CLEVELAND — Ohio Attorney General Dave Yost filed a lawsuit this week against a Chagrin Falls man accusing him of price gouging during the sale of N95 face masks amid the current pandemic. Mario Salwan has just responded to that suit.
Here is the statement he sent to News 5:
"4/15/20 On Monday, the Ohio Attorney General filed a complaint against me alleging that at the onset of the coronavirus pandemic, I amassed a large quantity of N-95 masks and then tried to sell them online at an exorbitant price. Contrary to the allegations of the complaint, I did not purchase a single N-95 mask at all during this pandemic, and I want to set the record straight.
I own a construction business and my employees use N-95 masks as basic personal protection when working with construction dust from concrete sanding. The masks are used on nearly all jobs. In March of 2019, well before the discovery of the coronavirus, my company purchased 2,800 N-95 masks, at a bulk purchase discount, for use on construction sites and used most of them for that purpose over the past year.
When the coronavirus “stay at home” orders were put in place, my construction business suffered, as did many small businesses in the United States. I realized my business would not need the same quantity of masks as before the pandemic, so to help keep the business afloat and generate an income, I offered one box of 10 N-95 masks for auction on eBay to determine the current market pricing. The box sold for $370.50 and I then offered more of the masks for sale, pre-packaged in their original boxes of 10 masks per box, for up to $375 per box over the following few days.
I did not buy the masks with the intention of selling them at all. No one had heard of the coronavirus when I bought them over a year ago. Once business slowed due to the coronavirus, I tried to get the masks I had purchased over a year ago into the hands of people who wanted them at a price that the market determined – and nothing more. My purchase of masks over a year ago did not contribute to the shortage of masks during this pandemic or limit the supply to health professionals, and my intent was not to hurt anyone.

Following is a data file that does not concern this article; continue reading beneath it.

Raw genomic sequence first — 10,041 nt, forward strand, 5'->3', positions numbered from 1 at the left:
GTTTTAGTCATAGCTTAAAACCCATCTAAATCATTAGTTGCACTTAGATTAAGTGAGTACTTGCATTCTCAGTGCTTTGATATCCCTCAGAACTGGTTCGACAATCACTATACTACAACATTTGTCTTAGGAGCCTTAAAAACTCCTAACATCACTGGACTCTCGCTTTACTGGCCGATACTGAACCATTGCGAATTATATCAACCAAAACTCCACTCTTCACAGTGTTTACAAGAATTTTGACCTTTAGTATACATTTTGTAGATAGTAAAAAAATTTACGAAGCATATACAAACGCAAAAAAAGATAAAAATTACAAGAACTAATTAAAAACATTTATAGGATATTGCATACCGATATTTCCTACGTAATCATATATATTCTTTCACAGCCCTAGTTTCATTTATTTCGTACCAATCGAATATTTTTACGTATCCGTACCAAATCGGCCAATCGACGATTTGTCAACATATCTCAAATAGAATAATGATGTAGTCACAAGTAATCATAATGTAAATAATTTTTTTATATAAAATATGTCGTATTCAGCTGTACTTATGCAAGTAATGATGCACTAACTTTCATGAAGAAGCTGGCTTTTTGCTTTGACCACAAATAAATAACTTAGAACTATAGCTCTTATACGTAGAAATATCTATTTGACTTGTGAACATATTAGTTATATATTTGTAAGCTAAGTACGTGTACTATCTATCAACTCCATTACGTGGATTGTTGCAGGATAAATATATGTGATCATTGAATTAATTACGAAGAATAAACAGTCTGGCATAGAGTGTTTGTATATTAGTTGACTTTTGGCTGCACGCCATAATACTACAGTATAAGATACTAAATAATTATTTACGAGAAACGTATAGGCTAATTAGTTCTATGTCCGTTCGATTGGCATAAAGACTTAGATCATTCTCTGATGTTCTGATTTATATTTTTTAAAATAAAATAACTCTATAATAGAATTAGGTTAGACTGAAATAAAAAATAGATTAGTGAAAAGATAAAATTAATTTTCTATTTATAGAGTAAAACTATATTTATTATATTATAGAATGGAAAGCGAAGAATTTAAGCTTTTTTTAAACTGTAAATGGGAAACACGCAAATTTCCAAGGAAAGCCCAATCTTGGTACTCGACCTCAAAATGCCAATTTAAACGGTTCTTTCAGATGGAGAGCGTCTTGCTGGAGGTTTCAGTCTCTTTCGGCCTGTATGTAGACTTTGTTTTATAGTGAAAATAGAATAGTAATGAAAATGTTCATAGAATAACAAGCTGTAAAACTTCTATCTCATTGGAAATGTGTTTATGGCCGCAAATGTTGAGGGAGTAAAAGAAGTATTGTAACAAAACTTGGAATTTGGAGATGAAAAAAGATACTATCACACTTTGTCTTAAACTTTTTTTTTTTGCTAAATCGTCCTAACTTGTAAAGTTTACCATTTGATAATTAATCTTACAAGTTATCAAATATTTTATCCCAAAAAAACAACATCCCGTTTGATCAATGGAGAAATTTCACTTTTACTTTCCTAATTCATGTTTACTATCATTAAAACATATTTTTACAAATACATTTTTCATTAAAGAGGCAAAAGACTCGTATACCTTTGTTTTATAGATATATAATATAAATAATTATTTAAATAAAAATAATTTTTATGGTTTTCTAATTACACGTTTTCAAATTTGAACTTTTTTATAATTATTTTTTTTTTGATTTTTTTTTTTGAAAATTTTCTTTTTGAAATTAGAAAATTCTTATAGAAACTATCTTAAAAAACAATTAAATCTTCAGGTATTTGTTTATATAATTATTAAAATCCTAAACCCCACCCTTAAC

I want to make this right and the best way I can think to do that is, subject to the Ohio Attorney General’s approval, donating the hundreds of masks I have remaining to our local healthcare facilities in northeast Ohio. Their employees are risking their lives every day to care for those suffering from COVID19 and should have access to more personal protective equipment. In addition, for the past seven years my business has supported The Race benefitting University Hospitals and I plan to continue to donate money to organizations that support our local hospital systems, which are the best in the world.
I’m sorry I did this. This whole matter has caused my employees and family to fear for their safety. I will do better. I know my actions angered many, but I humbly ask the people I upset to please refrain from threatening my employees and family. I hope that we all can live peacefully together moving forward through these unprecedented times."
Attorney General Yost has asked for a temporary restraining order, forfeiture of the masks, and more against Salwan.